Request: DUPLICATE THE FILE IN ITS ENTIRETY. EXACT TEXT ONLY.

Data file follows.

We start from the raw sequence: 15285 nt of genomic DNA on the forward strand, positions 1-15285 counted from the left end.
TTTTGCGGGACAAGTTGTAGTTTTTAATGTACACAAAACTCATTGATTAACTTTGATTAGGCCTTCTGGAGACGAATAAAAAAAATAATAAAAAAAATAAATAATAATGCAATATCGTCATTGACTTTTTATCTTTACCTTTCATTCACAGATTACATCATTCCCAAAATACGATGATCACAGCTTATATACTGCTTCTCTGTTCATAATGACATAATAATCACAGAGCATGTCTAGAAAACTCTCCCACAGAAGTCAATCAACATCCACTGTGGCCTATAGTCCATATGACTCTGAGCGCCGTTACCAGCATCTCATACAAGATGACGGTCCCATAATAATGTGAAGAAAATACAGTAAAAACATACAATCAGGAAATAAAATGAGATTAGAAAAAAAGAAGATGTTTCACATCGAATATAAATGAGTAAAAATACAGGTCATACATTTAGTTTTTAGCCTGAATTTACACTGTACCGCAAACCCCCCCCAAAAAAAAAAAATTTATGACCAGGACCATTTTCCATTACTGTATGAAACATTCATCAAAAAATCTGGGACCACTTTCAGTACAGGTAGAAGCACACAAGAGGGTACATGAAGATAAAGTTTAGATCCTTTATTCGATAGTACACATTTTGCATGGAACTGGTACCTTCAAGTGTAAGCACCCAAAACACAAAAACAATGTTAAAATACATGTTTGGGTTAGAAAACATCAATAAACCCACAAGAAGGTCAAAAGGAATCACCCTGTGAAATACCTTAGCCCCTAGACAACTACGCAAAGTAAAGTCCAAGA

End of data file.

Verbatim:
We start from the raw sequence: 15285 nt of genomic DNA on the forward strand, positions 1-15285 counted from the left end.
TTTTGCGGGACAAGTTGTAGTTTTTAATGTACACAAAACTCATTGATTAACTTTGATTAGGCCTTCTGGAGACGAATAAAAAAAATAATAAAAAAAATAAATAATAATGCAATATCGTCATTGACTTTTTATCTTTACCTTTCATTCACAGATTACATCATTCCCAAAATACGATGATCACAGCTTATATACTGCTTCTCTGTTCATAATGACATAATAATCACAGAGCATGTCTAGAAAACTCTCCCACAGAAGTCAATCAACATCCACTGTGGCCTATAGTCCATATGACTCTGAGCGCCGTTACCAGCATCTCATACAAGATGACGGTCCCATAATAATGTGAAGAAAATACAGTAAAAACATACAATCAGGAAATAAAATGAGATTAGAAAAAAAGAAGATGTTTCACATCGAATATAAATGAGTAAAAATACAGGTCATACATTTAGTTTTTAGCCTGAATTTACACTGTACCGCAAACCCCCCCCAAAAAAAAAAAATTTATGACCAGGACCATTTTCCATTACTGTATGAAACATTCATCAAAAAATCTGGGACCACTTTCAGTACAGGTAGAAGCACACAAGAGGGTACATGAAGATAAAGTTTAGATCCTTTATTCGATAGTACACATTTTGCATGGAACTGGTACCTTCAAGTGTAAGCACCCAAAACACAAAAACAATGTTAAAATACATGTTTGGGTTAGAAAACATCAATAAACCCACAAGAAGGTCAAAAGGAATCACCCTGTGAAATACCTTAGCCCCTAGACAACTACGCAAAGTAAAGTCCAAGA